The mitzvot concerning giving to one’s fellow Jew is something unique to the Purim holiday. We are obligated to give mishloach manot and matanat la’evyonim. There is no other festival in which there is a similar obligation of hesed (kindness). What is the connection between these mitzvot and the story of Purim?
This question can be answered by analyzing of some of the pasukim in the Megilla. When Haman approaches Achashverosh with his plan to destroy the Jewish people, he outlines why they do not deserve to be kept alive. “And Haman said to King Achashverosh, there is one nation scattered and dispersed (meforad) among the people.” The commentaries explain that Haman was making an accurate criticism of the Jewish people, one which helped convince the king that they would not be protected by Hashem. Haman argued that the Jewish people were not unified and, accordingly, they were lacking the Divine protection that they merited when they were unified.
Restoring Jewish Unity in Shushan Reversed Hashem’s Decree
Accordingly, one of the most important ways of removing the decree of destruction from Above, was to renew the sense of unity amongst the Jewish people. Rav Yonasan Ebeshitz, zt”l, explains that this was Esther’s intention when she instructed Mordechai how to overturn the decree. “Go, assemble all the Jews to be found in Shushan, and fast for me.” She recognized that only a unified effort could overturn the decree.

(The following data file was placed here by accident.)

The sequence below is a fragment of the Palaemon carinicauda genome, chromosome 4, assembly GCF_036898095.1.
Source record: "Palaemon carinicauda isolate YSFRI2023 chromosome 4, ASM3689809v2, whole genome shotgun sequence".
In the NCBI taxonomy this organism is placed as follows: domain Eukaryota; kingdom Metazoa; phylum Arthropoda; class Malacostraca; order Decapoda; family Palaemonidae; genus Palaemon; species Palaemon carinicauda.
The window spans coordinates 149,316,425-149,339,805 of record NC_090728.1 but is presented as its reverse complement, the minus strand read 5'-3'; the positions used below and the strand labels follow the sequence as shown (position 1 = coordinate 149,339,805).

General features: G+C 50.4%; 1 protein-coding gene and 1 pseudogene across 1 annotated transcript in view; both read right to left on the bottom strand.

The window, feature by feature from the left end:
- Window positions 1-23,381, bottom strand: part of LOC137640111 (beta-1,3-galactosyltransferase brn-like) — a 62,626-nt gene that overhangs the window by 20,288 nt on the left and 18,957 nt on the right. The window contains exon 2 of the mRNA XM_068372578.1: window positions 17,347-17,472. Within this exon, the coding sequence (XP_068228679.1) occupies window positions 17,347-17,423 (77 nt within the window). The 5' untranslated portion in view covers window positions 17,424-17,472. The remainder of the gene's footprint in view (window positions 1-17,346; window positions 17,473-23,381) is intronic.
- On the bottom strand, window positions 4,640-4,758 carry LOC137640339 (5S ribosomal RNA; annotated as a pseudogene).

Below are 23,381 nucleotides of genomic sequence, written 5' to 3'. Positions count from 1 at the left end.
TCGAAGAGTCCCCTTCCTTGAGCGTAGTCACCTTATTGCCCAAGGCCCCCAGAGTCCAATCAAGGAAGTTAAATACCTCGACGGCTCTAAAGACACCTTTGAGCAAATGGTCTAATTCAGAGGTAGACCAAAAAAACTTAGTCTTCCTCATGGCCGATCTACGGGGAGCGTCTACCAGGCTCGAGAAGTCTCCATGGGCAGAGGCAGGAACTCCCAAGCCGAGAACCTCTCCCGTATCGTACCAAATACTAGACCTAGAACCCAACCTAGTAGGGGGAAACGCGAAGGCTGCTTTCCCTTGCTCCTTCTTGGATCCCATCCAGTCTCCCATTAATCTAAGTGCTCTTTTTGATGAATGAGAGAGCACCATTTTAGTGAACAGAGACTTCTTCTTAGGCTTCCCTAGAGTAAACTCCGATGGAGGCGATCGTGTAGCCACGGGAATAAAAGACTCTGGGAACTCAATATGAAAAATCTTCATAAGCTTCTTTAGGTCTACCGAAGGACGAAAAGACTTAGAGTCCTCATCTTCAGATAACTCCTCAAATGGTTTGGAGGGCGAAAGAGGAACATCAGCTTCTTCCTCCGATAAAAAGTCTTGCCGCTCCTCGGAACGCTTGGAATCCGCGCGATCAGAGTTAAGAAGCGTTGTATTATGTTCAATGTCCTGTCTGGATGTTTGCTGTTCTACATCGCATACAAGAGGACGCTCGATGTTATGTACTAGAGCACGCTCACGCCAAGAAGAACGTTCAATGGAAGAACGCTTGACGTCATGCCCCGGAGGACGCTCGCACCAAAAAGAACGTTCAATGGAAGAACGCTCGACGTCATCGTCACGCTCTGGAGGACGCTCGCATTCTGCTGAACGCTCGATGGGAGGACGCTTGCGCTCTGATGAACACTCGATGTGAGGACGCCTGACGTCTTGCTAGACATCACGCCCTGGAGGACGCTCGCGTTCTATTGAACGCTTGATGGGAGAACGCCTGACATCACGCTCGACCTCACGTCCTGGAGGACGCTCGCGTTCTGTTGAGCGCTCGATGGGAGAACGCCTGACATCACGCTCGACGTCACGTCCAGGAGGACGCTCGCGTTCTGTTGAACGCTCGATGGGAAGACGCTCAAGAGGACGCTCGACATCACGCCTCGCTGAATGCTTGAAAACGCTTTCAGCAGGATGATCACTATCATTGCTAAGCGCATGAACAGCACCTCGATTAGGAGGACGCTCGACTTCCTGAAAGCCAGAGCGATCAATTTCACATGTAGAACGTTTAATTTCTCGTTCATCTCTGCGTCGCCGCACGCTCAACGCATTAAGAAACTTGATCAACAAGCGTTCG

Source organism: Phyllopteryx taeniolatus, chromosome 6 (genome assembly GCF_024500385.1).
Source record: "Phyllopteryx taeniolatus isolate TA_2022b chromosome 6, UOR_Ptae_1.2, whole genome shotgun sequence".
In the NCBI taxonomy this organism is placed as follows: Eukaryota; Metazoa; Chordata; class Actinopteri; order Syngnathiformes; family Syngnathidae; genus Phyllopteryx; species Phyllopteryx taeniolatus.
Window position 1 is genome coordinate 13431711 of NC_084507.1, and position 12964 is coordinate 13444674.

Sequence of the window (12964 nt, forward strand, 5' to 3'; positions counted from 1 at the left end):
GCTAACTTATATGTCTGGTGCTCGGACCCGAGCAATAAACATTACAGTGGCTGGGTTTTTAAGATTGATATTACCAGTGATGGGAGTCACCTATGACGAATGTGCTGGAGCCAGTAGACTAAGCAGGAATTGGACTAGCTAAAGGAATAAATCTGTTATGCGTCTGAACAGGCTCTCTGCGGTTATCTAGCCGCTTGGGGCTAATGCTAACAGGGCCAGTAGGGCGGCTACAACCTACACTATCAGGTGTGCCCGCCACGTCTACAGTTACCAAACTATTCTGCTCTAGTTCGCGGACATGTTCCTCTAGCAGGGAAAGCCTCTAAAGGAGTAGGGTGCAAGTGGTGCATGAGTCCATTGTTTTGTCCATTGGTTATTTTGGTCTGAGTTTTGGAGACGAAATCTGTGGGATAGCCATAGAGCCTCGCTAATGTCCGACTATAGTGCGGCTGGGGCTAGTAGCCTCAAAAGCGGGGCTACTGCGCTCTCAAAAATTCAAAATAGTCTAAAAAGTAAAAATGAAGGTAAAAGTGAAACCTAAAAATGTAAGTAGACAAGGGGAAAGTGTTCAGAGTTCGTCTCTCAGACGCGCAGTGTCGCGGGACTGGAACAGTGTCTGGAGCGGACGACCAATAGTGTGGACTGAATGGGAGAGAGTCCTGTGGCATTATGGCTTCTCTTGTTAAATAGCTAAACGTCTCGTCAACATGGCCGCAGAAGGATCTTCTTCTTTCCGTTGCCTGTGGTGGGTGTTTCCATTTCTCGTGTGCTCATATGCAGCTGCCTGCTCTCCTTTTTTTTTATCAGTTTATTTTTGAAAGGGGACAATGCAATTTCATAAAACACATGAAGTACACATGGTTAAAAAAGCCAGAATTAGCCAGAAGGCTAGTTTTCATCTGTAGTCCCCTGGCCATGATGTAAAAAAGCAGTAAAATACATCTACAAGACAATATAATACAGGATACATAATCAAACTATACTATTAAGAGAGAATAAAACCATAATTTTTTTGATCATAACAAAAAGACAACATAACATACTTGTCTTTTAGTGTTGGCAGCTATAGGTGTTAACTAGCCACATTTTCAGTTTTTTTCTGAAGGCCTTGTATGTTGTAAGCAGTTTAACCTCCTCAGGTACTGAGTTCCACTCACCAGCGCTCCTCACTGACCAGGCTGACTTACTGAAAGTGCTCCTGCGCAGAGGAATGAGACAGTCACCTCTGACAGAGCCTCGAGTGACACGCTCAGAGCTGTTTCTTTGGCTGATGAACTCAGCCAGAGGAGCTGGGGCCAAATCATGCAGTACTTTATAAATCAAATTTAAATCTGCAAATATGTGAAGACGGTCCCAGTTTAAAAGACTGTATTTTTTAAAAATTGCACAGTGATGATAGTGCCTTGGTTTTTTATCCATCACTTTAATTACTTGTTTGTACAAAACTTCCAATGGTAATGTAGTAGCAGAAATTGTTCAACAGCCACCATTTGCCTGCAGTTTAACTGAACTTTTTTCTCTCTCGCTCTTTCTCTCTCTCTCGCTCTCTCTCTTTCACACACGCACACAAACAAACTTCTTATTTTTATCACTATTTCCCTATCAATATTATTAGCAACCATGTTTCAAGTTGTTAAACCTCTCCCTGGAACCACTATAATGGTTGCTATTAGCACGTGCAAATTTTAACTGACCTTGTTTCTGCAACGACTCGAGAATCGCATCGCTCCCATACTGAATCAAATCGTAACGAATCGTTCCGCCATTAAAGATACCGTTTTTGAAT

Indeed, this approach succeeded. The Vilna Gaon demonstrates in a number of pasukim, that the Jewish people displayed great unity when they finally took the upper hand against their enemies. “The rest of the Jews throughout the King’s provinces gathered together and defended themselves (amad al nafsham)…” The Vilna Gaon notes the word “amad” is in the singular form, as opposed to the plural form of “amdu.” This, he writes, demonstrates that they were completely unified, as if they were one entity. Soon after, the Megilla informs us that Mordechai instituted the festival of Purim. In reaction, it tells us that, “The Jews undertook (kibel) to continue the practice they had begun.” Again, the word, “kibel” is in the singular form, further demonstrating that they were unified. Finally, the Sifsei Chaim adds a similar explanation to the famous verse in which, according to Chazal, the Jewish people willingly accepted the Torah: “They fulfilled (kiymu) and accepted (kiblu) upon themselves…to observe these two days…” The word kiblu is read in the plural form, however it is written in the singular “kibel,” again alluding to the fact that the Jewish people accepted the Torah in complete unity.
Giving to Others – an Antidote to Promote Unity
With this understanding of the significance of unity in the Purim story, it is easy to understand why Chazal instituted mitzvot in the realm of ben adam lechaveiro. Purim reminds us of the importance of unity amongst the Jewish people. Giving to one’s fellow Jew is an excellent tool to help us care more about them. Moreover, it is not enough for a person to give to one’s friends alone, he must not ignore those who are far less fortunate – the destitute people who are easily forgotten about. Therefore, in addition to mishloach manot, Chazal instructed us in matanot la‘evyonim.
Purim is a time when we remember the importance of unity to the Jewish people. May we merit to focus all our energies on the common goal of fulfilling Hashem’s ratson.